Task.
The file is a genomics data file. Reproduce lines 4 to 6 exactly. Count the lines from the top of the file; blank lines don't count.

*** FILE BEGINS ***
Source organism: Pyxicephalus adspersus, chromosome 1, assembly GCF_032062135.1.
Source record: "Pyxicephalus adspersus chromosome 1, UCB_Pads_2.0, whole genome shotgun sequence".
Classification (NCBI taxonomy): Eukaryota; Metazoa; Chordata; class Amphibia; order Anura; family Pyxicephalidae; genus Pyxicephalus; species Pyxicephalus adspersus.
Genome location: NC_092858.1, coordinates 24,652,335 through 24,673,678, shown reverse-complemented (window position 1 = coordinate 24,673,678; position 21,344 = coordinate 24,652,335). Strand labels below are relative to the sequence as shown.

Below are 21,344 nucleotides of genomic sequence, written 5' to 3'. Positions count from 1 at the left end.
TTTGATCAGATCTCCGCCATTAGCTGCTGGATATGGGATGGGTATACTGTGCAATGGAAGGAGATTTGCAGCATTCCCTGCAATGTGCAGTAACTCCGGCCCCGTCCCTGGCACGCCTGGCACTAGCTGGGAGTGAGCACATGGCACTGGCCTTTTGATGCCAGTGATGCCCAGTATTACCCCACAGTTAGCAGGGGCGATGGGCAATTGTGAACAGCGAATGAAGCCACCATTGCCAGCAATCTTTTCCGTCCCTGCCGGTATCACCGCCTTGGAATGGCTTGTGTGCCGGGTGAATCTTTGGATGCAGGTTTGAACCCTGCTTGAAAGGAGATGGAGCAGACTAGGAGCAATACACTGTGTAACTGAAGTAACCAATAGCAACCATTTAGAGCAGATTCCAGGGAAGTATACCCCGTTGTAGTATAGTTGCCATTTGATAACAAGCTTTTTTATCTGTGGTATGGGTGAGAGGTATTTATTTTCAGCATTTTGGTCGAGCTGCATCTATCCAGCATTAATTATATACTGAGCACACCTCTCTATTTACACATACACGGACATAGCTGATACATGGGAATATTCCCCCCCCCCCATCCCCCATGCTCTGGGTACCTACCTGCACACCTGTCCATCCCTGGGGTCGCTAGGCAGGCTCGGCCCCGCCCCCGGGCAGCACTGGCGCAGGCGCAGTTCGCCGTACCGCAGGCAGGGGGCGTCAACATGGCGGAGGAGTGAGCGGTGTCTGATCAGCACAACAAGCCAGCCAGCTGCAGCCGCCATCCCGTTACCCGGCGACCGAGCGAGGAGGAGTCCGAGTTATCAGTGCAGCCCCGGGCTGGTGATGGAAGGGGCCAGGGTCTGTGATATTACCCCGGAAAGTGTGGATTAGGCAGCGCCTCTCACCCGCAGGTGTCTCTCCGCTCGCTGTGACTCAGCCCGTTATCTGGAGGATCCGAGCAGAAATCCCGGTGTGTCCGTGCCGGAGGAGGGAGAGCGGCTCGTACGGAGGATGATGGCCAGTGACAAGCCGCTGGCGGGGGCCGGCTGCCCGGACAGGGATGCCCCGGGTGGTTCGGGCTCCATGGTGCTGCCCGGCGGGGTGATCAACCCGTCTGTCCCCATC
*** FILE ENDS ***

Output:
Genome location: NC_092858.1, coordinates 24,652,335 through 24,673,678, shown reverse-complemented (window position 1 = coordinate 24,673,678; position 21,344 = coordinate 24,652,335). Strand labels below are relative to the sequence as shown.

Below are 21,344 nucleotides of genomic sequence, written 5' to 3'. Positions count from 1 at the left end.
TTTGATCAGATCTCCGCCATTAGCTGCTGGATATGGGATGGGTATACTGTGCAATGGAAGGAGATTTGCAGCATTCCCTGCAATGTGCAGTAACTCCGGCCCCGTCCCTGGCACGCCTGGCACTAGCTGGGAGTGAGCACATGGCACTGGCCTTTTGATGCCAGTGATGCCCAGTATTACCCCACAGTTAGCAGGGGCGATGGGCAATTGTGAACAGCGAATGAAGCCACCATTGCCAGCAATCTTTTCCGTCCCTGCCGGTATCACCGCCTTGGAATGGCTTGTGTGCCGGGTGAATCTTTGGATGCAGGTTTGAACCCTGCTTGAAAGGAGATGGAGCAGACTAGGAGCAATACACTGTGTAACTGAAGTAACCAATAGCAACCATTTAGAGCAGATTCCAGGGAAGTATACCCCGTTGTAGTATAGTTGCCATTTGATAACAAGCTTTTTTATCTGTGGTATGGGTGAGAGGTATTTATTTTCAGCATTTTGGTCGAGCTGCATCTATCCAGCATTAATTATATACTGAGCACACCTCTCTATTTACACATACACGGACATAGCTGATACATGGGAATATTCCCCCCCCCCCATCCCCCATGCTCTGGGTACCTACCTGCACACCTGTCCATCCCTGGGGTCGCTAGGCAGGCTCGGCCCCGCCCCCGGGCAGCACTGGCGCAGGCGCAGTTCGCCGTACCGCAGGCAGGGGGCGTCAACATGGCGGAGGAGTGAGCGGTGTCTGATCAGCACAACAAGCCAGCCAGCTGCAGCCGCCATCCCGTTACCCGGCGACCGAGCGAGGAGGAGTCCGAGTTATCAGTGCAGCCCCGGGCTGGTGATGGAAGGGGCCAGGGTCTGTGATATTACCCCGGAAAGTGTGGATTAGGCAGCGCCTCTCACCCGCAGGTGTCTCTCCGCTCGCTGTGACTCAGCCCGTTATCTGGAGGATCCGAGCAGAAATCCCGGTGTGTCCGTGCCGGAGGAGGGAGAGCGGCTCGTACGGAGGATGATGGCCAGTGACAAGCCGCTGGCGGGGGCCGGCTGCCCGGACAGGGATGCCCCGGGTGGTTCGGGCTCCATGGTGCTGCCCGGCGGGGTGATCAACCCGTCTGTCCCCATC